Thyroid carcinoma is the most common endocrine malignancy. Recent advances in molecular profiling identified actionable mutations, leading to the availability of multiple FDA-approved drugs. The current treatments target angiogenesis (sorafenib and lenvatinib) or can be mutation specific (larotrectinib targeting NTRK gene fusion and selpercatinib targeting RET gene fusions).
Anaplastic thyroid carcinoma (ATC) has very poor prognosis, but the clinical outcomes appear to be improving with a multidisciplinary approach utilizing targeted therapy, immunotherapy, radiotherapy, and surgery when feasible.
In cases with suspected parathyroid carcinoma, comprehensive surgery by an experienced team remains the mainstay of therapy, although the role of adjuvant radiation and targeted therapy remains unclear.
Genetic counseling and testing is needed in all cases of pheochromocytoma/paraganglioma, even in the absence of family history of these tumors
The management of metastatic pheochromocytoma/paraganglioma should be in the context of a multidisciplinary and experienced team. Resection of the primary tumor when feasible is associated with improved outcome. Iobenguane I 131 is FDA approved for patients with metastatic pheochromocytoma/paraganglioma that retain meta-iodobenzylguanidine avidity, whereas traditional cytotoxic chemotherapy can be offered to select patients with rapidly progressing disease, especially in the presence of excess catecholamines. The role of targeted therapy is evolving, and extreme care must be exerted when using these drugs in patients with metastatic pheochromocytoma because they could exacerbate preexisting hypertension.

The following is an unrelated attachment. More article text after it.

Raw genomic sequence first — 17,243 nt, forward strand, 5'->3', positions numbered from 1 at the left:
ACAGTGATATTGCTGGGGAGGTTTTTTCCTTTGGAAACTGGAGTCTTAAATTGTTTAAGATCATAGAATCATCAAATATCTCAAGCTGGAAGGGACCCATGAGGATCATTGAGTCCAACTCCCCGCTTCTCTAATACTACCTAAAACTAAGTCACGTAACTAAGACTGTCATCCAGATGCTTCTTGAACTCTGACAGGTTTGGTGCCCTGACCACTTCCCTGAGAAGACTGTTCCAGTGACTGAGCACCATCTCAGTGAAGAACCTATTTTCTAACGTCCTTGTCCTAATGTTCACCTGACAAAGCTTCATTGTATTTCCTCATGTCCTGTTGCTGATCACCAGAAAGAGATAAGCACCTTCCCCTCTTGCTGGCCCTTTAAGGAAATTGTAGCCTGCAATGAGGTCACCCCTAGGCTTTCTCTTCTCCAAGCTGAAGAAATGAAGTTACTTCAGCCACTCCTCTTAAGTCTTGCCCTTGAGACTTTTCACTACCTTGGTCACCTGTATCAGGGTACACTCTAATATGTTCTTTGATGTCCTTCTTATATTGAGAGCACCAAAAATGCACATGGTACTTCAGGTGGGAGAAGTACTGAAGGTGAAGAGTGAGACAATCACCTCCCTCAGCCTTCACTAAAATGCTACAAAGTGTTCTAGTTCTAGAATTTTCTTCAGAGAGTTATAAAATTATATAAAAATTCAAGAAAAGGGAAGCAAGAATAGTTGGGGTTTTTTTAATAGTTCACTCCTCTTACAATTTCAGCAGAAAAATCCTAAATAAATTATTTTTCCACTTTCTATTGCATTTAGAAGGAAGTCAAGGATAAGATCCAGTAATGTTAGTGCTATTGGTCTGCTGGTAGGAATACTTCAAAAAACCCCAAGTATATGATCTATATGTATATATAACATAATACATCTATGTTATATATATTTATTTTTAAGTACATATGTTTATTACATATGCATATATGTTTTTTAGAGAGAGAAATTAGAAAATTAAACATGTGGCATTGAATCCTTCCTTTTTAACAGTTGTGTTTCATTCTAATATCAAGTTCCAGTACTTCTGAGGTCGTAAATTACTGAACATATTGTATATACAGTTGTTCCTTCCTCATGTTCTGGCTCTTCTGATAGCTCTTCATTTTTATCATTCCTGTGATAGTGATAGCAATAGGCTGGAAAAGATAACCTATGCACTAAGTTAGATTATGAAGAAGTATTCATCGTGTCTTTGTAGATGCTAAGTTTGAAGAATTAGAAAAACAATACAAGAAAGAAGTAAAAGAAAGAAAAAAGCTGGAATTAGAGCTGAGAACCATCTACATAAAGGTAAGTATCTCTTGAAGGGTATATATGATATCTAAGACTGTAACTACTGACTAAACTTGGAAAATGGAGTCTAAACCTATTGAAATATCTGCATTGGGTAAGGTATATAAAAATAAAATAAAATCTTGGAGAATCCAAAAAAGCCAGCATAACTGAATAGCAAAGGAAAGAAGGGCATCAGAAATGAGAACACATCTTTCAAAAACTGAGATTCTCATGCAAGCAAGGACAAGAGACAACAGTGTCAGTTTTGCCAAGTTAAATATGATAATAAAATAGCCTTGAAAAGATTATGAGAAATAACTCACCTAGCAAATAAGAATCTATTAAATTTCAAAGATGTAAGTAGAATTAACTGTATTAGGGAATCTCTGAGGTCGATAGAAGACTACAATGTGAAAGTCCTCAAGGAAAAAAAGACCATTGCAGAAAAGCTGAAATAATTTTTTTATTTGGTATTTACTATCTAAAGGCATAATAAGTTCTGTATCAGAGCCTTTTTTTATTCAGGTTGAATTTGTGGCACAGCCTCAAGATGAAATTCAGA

The combined use of mitotane with cytotoxic chemotherapy (etoposide, doxorubicin, cisplatin) is associated with a suboptimal response rate of 23% and represents the first-line systemic therapy in advanced adrenocortical carcinoma. Single-agent immune checkpoint inhibitors are associated with lower response rates based on small clinical trials.
Thyroid cancer is the most common endocrine malignancy. The incidence of thyroid cancer in the United States has slightly declined over the past 5 years and in 2020, approximately 52,890 new cases of thyroid carcinoma were estimated to be diagnosed in the United States, accounting for 3% of all new malignancies, with women accounting for almost 76% of all cases.1 Thyroid cancer occurs less frequently in children compared with adults, with a peak incidence of around 50 years. Despite this, overall long-term survival remains favorable. Histologic types (Table 51–1) include those that derive from the follicular epithelial cells (papillary and follicular), which account for the majority of thyroid cancers, and from the parafollicular C cells (medullary). Other thyroid tumors, including primary lymphomas of the thyroid, which are usually metastases from other primary sites, are also rarely encountered.
Table 51–1 Types of Thyroid Cancer
|Type ||Frequency ||Prognosis (10-year Overall Survival) |
|Originating From Follicular Cells |
|Papillary ||80% ||93% |
|Follicular ||11% ||85% |
|Hürthle cell ||3% ||76% |
|Anaplastic (undifferentiated) ||2% ||14% |
|Originating From C Cells |
|Medullary ||4% ||75% |